The Everglades is dirty. I definitely did not expect to find a place
littered with everything from beer bottles to discarded pieces of clothing.
I shouldn't have been surprised by what I found, though. Everywhere around
us there is an array of old, forgotten articles that have been left on the
street. These, I think, serve as constant reminders of our lives. They are
our mark on the world.
Libraries, museums, buildings, homes, personal articles, all these are our
marks on the world. I think litter can also be a mark. It's how we stake
out our areas. Our homes are filled with trash. Businesses are filled
with it too. The dark corners and park benches of our world are also
occasionally bombarded by leftovers.
All this is really sad. Just the other day, I was leaving home and heading
for FIU when the person in the car in front of me decided to toss his empty
Wendy's cup out of the window and onto the street below. I got mad. I was
tempted to get out of my car and yell at him, or at least pick up the cup.
Soon enough, though, the light turned green and I just went my way. I kept
thinking about the cup now marking the intersection between NW 47th Ave.
and NW 7th St., but decided there was nothing to do about it.
Then, later that day, our Feature Writing professor told us to write a
story about a social issue that concerned us. He went around the room
asking everyone what they would write about. Most of my classmates spoke
about the excessive violence on TV, women's issues, and even the war in
Iraq. I thought about the cup. I was the only one who mentioned the
environment, pollution, or conservation. My professor listened to my ideas,
then looked at me and asked, "Is this really the issue that concerns you
I have to admit, I was a little shocked and hurt at his question. Did he
think I just spat out the first thing that popped into my head without
thinking it through? Did he think that I am an odd or insensitive person
because I happen to be more concerned about the state of our world than the
state of our fellow human beings? Does he not understand that pollution
affects everyone? Or that it is perhaps the greatest cause of all because
without this nice planet of ours none of the other so-called great social
issues will matter? I defended my answer; he went on with class.
A few days later I ran into a friend at the library. We began discussing
class. She asked me if I was still planning on doing my story on the
environment. "That sounds kind of boring," she said. I suppose she had a
point. A story about the inanimate environment can be a lot duller than
her idea of doing a story about people suffering from clinical depression. I'm still thinking of a way to make the story more real. I'm trying to figure out a way to make the environment have a voice and a face and a personality so that readers can identify with it. It isn't going too well.
All these factors: a cup on the road, hundreds of beer bottles along the
road, my professor's and friend's disbelief in my most important cause,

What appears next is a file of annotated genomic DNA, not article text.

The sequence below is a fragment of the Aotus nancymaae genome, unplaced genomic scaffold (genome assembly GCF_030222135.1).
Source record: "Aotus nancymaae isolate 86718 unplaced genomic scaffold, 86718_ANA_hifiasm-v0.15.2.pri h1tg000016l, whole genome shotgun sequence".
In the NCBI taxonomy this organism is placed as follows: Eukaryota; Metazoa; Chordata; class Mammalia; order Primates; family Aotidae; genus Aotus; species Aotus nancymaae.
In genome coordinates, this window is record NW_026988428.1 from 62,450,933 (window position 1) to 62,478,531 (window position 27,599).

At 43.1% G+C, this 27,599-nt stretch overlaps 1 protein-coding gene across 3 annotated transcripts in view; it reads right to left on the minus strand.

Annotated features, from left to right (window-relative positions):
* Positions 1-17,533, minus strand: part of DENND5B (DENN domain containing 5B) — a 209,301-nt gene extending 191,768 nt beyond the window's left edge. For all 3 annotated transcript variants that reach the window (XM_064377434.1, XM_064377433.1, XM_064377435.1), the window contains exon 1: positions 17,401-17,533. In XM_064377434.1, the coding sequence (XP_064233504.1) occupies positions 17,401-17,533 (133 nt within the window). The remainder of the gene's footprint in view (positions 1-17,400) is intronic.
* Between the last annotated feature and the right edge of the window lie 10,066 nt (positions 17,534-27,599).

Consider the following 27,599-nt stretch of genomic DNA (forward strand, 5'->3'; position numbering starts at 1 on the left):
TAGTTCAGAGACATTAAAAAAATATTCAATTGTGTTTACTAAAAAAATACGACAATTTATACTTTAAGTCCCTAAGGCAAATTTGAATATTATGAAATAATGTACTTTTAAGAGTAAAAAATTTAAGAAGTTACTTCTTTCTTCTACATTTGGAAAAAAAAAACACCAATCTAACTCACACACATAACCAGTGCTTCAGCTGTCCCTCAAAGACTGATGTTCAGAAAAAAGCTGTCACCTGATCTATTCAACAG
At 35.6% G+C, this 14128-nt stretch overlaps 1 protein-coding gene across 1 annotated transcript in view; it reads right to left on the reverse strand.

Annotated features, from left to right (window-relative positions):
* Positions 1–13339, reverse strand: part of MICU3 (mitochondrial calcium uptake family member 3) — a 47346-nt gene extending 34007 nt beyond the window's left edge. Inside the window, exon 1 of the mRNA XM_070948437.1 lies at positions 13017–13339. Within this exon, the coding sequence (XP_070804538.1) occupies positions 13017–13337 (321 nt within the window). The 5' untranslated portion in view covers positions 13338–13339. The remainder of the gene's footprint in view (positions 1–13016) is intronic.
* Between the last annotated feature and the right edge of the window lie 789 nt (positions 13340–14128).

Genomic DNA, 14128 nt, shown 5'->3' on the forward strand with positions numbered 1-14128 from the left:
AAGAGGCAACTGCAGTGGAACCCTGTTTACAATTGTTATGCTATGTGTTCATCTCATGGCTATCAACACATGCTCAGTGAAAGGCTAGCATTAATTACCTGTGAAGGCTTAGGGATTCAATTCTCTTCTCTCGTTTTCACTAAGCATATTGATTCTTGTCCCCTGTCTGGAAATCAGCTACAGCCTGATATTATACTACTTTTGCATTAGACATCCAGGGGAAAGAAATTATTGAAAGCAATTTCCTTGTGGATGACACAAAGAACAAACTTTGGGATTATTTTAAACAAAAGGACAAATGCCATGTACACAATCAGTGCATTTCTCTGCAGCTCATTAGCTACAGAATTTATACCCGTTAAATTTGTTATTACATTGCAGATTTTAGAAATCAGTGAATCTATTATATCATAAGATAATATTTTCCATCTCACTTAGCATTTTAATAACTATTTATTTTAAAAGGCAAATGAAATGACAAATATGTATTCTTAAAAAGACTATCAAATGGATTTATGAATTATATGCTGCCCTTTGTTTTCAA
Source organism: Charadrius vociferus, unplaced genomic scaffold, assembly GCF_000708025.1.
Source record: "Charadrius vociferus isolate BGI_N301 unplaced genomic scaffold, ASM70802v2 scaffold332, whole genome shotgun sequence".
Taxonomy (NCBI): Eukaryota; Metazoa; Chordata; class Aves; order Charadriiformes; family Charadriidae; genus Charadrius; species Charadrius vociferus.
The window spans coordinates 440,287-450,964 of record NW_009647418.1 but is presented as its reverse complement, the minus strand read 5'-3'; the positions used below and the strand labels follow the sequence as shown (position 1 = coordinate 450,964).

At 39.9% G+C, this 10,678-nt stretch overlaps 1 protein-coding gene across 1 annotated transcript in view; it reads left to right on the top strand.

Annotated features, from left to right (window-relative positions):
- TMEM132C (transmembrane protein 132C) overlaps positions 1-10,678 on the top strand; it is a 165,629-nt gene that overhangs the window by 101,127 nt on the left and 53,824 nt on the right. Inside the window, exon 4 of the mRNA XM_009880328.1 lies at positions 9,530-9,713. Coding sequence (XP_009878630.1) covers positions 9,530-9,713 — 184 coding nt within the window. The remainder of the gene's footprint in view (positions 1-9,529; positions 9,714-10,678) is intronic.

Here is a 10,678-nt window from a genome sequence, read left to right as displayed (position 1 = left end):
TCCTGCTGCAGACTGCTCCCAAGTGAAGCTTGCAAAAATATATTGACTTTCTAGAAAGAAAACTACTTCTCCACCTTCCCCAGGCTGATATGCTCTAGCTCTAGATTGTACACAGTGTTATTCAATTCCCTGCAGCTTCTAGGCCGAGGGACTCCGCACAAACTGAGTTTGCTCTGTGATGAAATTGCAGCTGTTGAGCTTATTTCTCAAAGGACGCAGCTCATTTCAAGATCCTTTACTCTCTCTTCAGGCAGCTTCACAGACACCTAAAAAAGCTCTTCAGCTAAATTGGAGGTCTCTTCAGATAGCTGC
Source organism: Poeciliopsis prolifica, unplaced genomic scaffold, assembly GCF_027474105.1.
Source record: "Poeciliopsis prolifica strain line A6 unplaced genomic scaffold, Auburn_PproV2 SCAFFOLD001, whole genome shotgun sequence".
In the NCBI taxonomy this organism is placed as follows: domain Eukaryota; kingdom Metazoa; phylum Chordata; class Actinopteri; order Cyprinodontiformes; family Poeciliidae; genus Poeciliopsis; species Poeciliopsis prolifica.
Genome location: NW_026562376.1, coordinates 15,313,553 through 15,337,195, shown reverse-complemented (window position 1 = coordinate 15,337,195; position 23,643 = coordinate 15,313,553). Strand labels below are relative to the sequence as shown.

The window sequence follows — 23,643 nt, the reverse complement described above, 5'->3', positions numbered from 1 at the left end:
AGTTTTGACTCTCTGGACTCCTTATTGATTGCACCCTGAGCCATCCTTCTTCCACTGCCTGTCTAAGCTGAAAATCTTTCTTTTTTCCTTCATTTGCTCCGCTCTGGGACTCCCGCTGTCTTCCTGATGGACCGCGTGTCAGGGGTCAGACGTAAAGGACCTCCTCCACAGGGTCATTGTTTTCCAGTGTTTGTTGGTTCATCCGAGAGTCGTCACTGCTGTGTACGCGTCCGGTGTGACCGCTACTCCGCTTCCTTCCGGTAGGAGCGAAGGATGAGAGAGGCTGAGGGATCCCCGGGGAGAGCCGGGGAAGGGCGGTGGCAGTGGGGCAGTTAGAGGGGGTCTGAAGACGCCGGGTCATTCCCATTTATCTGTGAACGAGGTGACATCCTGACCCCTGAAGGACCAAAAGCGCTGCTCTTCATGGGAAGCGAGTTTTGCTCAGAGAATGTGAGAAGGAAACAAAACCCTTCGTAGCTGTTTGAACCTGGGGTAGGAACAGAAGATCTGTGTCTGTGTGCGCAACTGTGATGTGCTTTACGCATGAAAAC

have been weighing on my mind. I find it hard to believe that people are
really that callous when it comes to protecting the one thing they can't
live without. Maybe they don't realize that regardless of how much money
they have or how great their life is going, if the world suddenly becomes
a toxic wasteland none of that will matter. Or maybe they don't want to
think about such possibilities.
So, I sit here at my computer thinking what I can do to better the
situation. Will writing a really great, not-so-boring article for the
dreaded Feature Writing class really make such a difference? Maybe, but
first I have to think of a really great idea and combine that with really
great research, interviews and words to make it work. If I am able to do
that, I wonder how my classmates will react when I read my story out loud
in front of class. What will their comments be? Will they comment on the
context as well as the style and execution of the story?
All this remains to be seen. My main concern is just writing the freaking
story. I am sad to say that despite the fact that I've been taking this
Everglades class and that I've been concerned about pollution and the
environment for as long as I can remember, I'm finding it increasingly
difficult to think of a way to write a story that won't be dreadfully
general or painfully boring. I thought I had an idea. Unfortunately, I
overanalyzed it and it disappeared, literally. For some reason I can't
even begin to fathom what that idea was. Time is now running out. I need
to get this done by Tuesday afternoon.
I want people to realize that the garbage they leave lying around is a
testament to the sometimes dubious priorities in our lives. I want them to
open their eyes and see that our garbage can easily become our legacy.
I'm not talking about power plants or pollution caused by cars. What I'm
talking about is much simpler: littering, wasting water and power. I think
we should first concentrate on ridding ourselves of bad habits such as
these before we can fully conquer the war against pollution and concentrate
on bigger issues.
Now, if only I could write an article about that and not make it be a bunch
of facts and statistics. I'll keep thinking of a way to make these issues,
which don't seem to weigh too heavily on some people's heads, pop out and
demand attention. Hopefully, I'll get this done before my class, otherwise
I hate to think what will happen if my professor calls on me and I have no
story to share with the rest of the class.